The Tunnel

on April 27, 2005 by Wade Major
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The astonishing true story of Harry Melchior -- a one-time East German swimming champion and political prisoner -- makes for an equally astonishing film in this exceptional thriller from director Roland Suso Richter. That it took four years to get released in the United States is nothing short of scandalous.

It was in 1961, just as the Berlin Wall was going up, that Melchior (Heino Ferch) made his escape to West Berlin, albeit without his beloved sister and her family. Once safely on the other side and reunited with his best friend, engineering whiz Matthis (Sebastian Koch), he sets to planning the tunnel that will bring both his sister and Matthis' wife to freedom. It is, of course, a daunting undertaking that grows more and more challenging with each passing day, obliging them to eventually expand their small group of confidants into a virtual day-and-night construction crew, each of whom also has loved ones to bring over.

It's mind-boggling to imagine that this was, like so many exceptional German films, conceived as a television movie -- in all respects it is superior to anything Hollywood has put into theaters this year. Working from Johannes W. Betz' nuanced, airtight screenplay, director Richter pulls the strings like a master puppeteer, progressively amping up the thrills and the suspense without ever losing sight of the profound human and political implications that make the tunnel a very real matter of life and death.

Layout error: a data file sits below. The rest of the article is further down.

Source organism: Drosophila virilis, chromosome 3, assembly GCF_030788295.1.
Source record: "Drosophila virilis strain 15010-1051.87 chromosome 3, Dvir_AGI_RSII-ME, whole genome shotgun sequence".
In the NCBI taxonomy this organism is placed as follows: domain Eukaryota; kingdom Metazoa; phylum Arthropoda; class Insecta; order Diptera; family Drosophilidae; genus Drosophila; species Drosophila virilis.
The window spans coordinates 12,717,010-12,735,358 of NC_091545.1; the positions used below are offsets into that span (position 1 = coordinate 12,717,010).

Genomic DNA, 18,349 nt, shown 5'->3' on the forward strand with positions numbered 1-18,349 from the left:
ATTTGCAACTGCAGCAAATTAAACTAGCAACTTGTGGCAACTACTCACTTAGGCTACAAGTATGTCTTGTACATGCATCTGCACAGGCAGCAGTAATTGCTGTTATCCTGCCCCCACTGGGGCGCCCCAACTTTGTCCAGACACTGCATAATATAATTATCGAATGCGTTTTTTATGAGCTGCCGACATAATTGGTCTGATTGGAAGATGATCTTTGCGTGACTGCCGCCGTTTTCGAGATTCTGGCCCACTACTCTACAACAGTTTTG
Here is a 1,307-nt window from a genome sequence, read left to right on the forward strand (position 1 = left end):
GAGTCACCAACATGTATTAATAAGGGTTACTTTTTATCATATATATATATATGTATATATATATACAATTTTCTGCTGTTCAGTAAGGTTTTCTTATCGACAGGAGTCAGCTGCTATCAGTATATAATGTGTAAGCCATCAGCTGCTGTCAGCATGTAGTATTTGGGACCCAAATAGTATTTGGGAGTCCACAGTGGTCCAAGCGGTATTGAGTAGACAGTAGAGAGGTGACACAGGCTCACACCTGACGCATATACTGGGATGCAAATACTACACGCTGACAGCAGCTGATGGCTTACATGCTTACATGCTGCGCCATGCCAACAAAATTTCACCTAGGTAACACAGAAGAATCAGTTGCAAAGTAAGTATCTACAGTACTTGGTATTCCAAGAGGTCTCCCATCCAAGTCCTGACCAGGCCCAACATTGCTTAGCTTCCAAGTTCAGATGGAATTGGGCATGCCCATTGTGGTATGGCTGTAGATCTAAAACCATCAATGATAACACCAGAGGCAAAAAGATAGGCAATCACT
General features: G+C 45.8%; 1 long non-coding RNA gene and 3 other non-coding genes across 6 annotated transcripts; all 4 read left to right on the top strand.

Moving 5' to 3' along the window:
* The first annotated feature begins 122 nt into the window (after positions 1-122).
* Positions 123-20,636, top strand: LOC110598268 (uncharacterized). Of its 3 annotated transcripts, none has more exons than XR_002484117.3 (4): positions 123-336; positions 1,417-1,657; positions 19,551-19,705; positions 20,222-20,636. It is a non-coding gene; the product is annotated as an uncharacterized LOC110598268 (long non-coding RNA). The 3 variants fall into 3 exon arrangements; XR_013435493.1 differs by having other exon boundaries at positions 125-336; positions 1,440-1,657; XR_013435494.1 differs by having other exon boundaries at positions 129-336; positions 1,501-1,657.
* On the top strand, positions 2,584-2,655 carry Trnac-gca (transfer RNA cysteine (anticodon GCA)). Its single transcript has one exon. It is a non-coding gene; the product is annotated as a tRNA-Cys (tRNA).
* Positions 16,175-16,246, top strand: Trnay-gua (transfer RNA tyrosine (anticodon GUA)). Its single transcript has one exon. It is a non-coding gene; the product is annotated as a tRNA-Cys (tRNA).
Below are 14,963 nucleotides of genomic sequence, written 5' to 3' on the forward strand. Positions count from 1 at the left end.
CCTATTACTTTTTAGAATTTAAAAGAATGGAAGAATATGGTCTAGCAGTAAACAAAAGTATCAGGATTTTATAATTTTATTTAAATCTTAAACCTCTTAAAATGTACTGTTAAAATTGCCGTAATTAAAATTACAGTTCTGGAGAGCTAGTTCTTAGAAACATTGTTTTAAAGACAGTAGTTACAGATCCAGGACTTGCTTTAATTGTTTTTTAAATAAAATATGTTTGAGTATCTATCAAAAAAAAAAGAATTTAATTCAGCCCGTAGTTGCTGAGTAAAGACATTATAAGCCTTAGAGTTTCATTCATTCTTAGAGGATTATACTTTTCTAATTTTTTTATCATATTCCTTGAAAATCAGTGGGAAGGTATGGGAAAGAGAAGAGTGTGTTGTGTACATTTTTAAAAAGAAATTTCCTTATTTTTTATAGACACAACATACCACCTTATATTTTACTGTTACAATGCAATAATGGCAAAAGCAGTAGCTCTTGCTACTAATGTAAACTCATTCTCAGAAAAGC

Prior to this film, there was only Robert Siodmak's 1962 "Escape From East Berlin," which was rushed into production to capitalize on the then timely matter of the wall and the first such tunneled escape which had taken place only months before the movie was put into production. More than 40 years later, with the fall of the Berlin Wall now part of history, there's more resonance to such stories. Some will undoubtedly try to fault "The Tunnel" for wanting to have it both ways -- a commercial suspense film wrapped around real figures and their heroic quest for freedom during one of the Cold War's most contentious chapters. But therein lies the film's magic -- that it's able to work so well as both serious and commercial cinema stands as a counterpoint to the prevailing view in Hollywood that such extremes cannot be reconciled. Indeed, Hollywood once knew how to manage such feats with regularity -- it was the bread and butter of the studio system. And, perhaps, it will be again. In the meantime, it's up to bravura filmmakers like Richter to guard the flame. Starring Heino Ferch, Nicolette Krebitz, Sebastian Koch, Mehmet Kurtulus, Alexandra Maria Lara and Felix Eitner. Directed by Roland Suso Richter. Written by Johannes W. Betz. Produced by Nico Hofmann and Ariane Krampe. An Avatar release. Thriller. German-language; subtitled. Unrated. Running time: 157 min.

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